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Chapter 13

Chapter 13 - Stress - New Order.docx

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York University
PSYC 1010
Jennifer Steeves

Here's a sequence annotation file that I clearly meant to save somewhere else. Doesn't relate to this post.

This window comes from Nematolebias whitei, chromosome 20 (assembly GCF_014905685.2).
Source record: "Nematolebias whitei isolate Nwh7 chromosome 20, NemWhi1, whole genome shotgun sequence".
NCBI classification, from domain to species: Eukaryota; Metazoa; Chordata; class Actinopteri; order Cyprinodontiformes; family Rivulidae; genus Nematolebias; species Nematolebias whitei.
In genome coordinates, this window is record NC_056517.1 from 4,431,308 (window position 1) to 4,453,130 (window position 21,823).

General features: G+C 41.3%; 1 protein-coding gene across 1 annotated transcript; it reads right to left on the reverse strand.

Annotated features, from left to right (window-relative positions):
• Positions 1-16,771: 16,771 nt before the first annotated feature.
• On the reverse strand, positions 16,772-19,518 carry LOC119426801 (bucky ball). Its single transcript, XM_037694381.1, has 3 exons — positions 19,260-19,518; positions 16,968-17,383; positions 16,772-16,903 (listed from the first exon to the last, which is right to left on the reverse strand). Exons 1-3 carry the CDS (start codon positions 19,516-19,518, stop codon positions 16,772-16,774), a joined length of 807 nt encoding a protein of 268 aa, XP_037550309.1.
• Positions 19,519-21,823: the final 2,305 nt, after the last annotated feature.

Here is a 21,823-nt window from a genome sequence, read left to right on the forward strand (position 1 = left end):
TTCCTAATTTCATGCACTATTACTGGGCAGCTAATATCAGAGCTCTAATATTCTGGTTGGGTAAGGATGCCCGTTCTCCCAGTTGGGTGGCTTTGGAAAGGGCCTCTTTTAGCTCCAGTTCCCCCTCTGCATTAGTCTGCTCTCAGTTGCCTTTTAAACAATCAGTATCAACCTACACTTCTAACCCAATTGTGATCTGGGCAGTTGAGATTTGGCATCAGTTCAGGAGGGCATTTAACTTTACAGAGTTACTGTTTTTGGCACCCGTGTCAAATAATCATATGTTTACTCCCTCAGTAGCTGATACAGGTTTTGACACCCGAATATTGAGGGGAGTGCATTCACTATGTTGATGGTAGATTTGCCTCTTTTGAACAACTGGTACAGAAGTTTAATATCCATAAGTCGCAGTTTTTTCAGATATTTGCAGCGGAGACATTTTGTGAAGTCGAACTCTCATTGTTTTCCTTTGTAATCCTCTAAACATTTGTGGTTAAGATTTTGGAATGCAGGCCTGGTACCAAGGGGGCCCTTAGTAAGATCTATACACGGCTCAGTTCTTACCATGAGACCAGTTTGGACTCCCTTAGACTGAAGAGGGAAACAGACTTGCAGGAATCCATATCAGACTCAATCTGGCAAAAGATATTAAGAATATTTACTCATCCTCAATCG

Stress, Coping & Health • Biopsychosocial Model – Holds that physical illness is caused by a complex interaction of biological, psychological, and sociocultural factors • There are Changing Patterns of Illness – Contagious vs. Chronic Diseases • Death rates for infectious diseases have been dropping; Other factors increased • Health Psychology – Concerned with how psychosocial factors relate to the promotion and maintenance of health and with the causation, prevention and treatment of illness 1. Stress • A common, everyday event – even routine hassles can have negative effects • People’s appraisals of events determine what they find stressful • 20-25% of Canadians report that most of their days are either quite/extremely stressful • Many Definitions of Stress: 1. A reaction to environmental demands 2. Any circumstances that threaten or are perceived to threated one’s wellbeing and that thereby tax one’s coping abilities (Weiten and McCann)  Doesn’t take into account positive circumstances that cause stress 3. Stress is a nonspecific response of the body to any demand placed upon it (Hans Selye) • Stressor – Anything that produces stress (A Biological Response) Classification of Stressors by Complexity Classification of Stressors by Magnitude • Ambient Stressors – Everyday stressors • Daily Hassles • Stressful Life Events • Cataclysmic Events Classification of Stressors by Duration • Acute – Short duration with clear endpoint (e.g. a midterm) • Chronic – Long duration with no clear endpoint (e.g. looking after someone w/a disability) Classification of Stressors (Weiten and McCann) • Frustration - (E.g. being deprived of a reinforcement one’s used to causes frustration)  Pursuit of some goal is thwarted • Conflict  Approach-Approach  Avoidance-Avoidance  Approach-Avoidance  Vacillate • Change  Changes in the living circumstances, including positive ones, that require adjustment  Social Readjustment Scale – purports to measure change-related stress  Actually taps many kinds of stressful activities  High scores  increases vulnerability to illness & psychological problems • Pressure  Biological clocks – What we should be doing at what age  People may be put under pressure to conform to others’ expectations  People may be put under pressure to perform  Pressure is a predictor of psychological problems  People under pressure may show diminished performance Brady’s “Executive Monkey” Experiment (1958) • Method – Yoked 2 monkeys together and administered electric shocks every 20 sec for 6 hours  One monkey was the Executive Monkey  Able to press lever that delayed shocks for 20 seconds; couldn’t stop all shocks  Done with 8 pairs of monkeys • Result – The Executive Monkeys from each pair died 9-48 days later due to stomach ulcers • Evaluation – The research shows that high levels of stress (pressure) are dangerous to health • Greatest danger occurred when sympathetic arousal turned off  Parasympathetic rebound, filling stomach with digestive juices 2. Stress Response • Many emotions may be evoked by stress – anger-rage; anxiety-fear; sadness-grief are common • Emotional arousal may interfere with coping efforts • Research has focused on negative effects, but positive emotions also occur during stress Positive Effects Positive Emotions • Can be rewarding for those who need stimulation/challenge • Create feelings of gratitude – i.e. counting blessings • Often creates positive bonds between people • Reduce levels of stress hormones and their harmful effects • Enhances immune response, emotional well-being, and mental health Broaden-and-Build Theory of Positive Emotions • Broadens scope of attention increasing activity and flexibility in problem solving • Undo negative effects of lingering effects of negative emotions • Promote rewarding social interactions Person Growth & Post-Traumatic Growth • Reorganize values • Re-evaluate priorities • Learn new insights • Acquire new strengths • New coping abilities • Enhances self-concept Stress and Performance • An inverted-U graph of stress vs. performance Low Arousal • Tend to have a wide range of attention and may readily shift attention • May need stimulation to perform well at a task • May perform complex tasks well but have difficulties with simple tasks High Arousal • Range of attention narrows but is more intense; more difficult shifting attention • May need to reduce stimulation to perform well on a task • May perform simple tasks well but have difficulty with complex tasks  i.e. difficulties suppressing impulsivity so as to let the executive function organize and coordinate response High Stress and Impaired Task Performance • Pressure to perform  Disruptive self-consciousness (i.e. choking under pressure) • Jump to conclusions too quickly without considering all options • Physiological Responses General Adaptation Syndrome – Selye’s 3 Major Stages • Alarm Reaction – Defensive forces are mobilized • Resistance Stage – Body adapts to stressors • Exhaustion – Stressors negate body’s coping mechanisms Two Pathways of the Endocrine system – Fight/Flight Response • Seems to be more muted in women - Evolution • There are 2 Pathways: • Cortisol – prevents neurogenesis  Hippocampus shrinks  Suppresses immune system Behavioural Responses • Coping efforts may be healthy or unhealthy Proactive Coping vs. Reactive Coping Adaptive Coping vs. Maladaptive Coping • Task-Oriented Coping – Coping in order to get something done • Emotional-Oriented Coping • Avoidance-Oriented Coping Textbook Types of Coping • Giving up and Blaming Others –  When one perceives it as giving up and becomes self-critical it may lead to depression • Striking Out at Others – Displace the stress onto others • Indulging Oneself - • Defensive Coping – Consciousness causes us anxiety and we do actions in order to make ourselves feel better; mostly not good things  Some defenses have a positive side to them – if you fantasize about good things then you will work harder to attain your goals (unrealistically positive attitudes) Constructive Coping • Confronting problems directly • Realistic appraisals of stress and coping resources • Learning to recognize and, in some cases inhibit, potentially disruptive emotional reactions to stress • Making efforts to ensure your body is not especially vulnerable to possible effects of stress Stressors • There are costs to ignoring stressors Sources of Stress within a role • Intrinsic to the tasks at hand • Role – Ambiguity, conflict, overload, no participation in decision making, etc… • Long-term goals (E.g. career goals) • Short-term goals (Planning daily and weekly routine) • Relationship with others (Social interactions, image of self to others) • Family/organizational climate (Good/Bad relations) • How a role fits into the rest of your life (Student vs. Working family, older students) • Personality factors (tolerance for ambiguity, health and coping patterns, Type “A” personality) 3. Stress Effects • Social Readjustment Scale (Holmes and Rahe 1967) – List of 43 life events & their stress values  Certain questions were more powerful than other predictors  Sum of numbers show the chance of getting sick in the near future Effects on Psychological Functioning High Stress and Impaired Task Performance • Pressure to perform  Disruptive self-consciousness (i.e. choking under pressure) • Jump to conclusions too quickly without considering all options • Unsystematic, poorly organized review of available options • Difficulty suppressing competing thoughts • Interfering with memory functions Burnout • Experiencing situations in which there is a lot of stress over time; mostly in the service industry • Leads to a situation of worthlessness; sense of emotional physical exhaustion; cynical attitude  Lower Self-efficacy etc.. Depression • Depleted resources of Serotonin and Epinephrine – Reactive Depression • Associated with a shrunken hippocampus – Cortisol leads to that! Post-Traumatic Stress Disorder • Enduring disturbance attributed to a major traumatic event – more common than once thought Routes by which Stress May Produce Disease • High stress is associated with a diverse array of psychological disorders and everyday problems • Direct Physiological Effects  Elevated lipids  Elevated blood pressure  Decreased immunity  Increased hormonal activity • Health Habit Effects  Increased smoking & alcohol use  Decreased nutrition  Decreased sleep  Increased drug use • Health Behaviour Effects  Decreased compliance  Increased delay in seeking care  Obscured symptom profile  Decreased likelihood of seeking care Some Individual Patterns of Stress Reaction (Howard et al. 1978) • Emotional Distress – Insomnia; fatigue; change in appetite; moodiness; depression • Medication Use – Pills (pain, sleeping, diet, tranquilizers)l recreational drugs; food • Cardiovascular Symptoms – High blood pressure; coronary heart disease; rapid heart beat • Gastrointestinal Symptoms – Ulcers; colitis; digestive problems; nausea; diarrhea • Allergy Respiratory Symptoms – Allergies; skin problems (eczema, psoriasis); resp. problems • CV and GI Symptoms  Older Anglo Males • Emotional Distress & Medication use  Younger Southern-European Females Effects on Physical Health • Stress appears to contribute to many types of physical illness and not just psychosomatic diseases “Type A” Behaviour • Some people are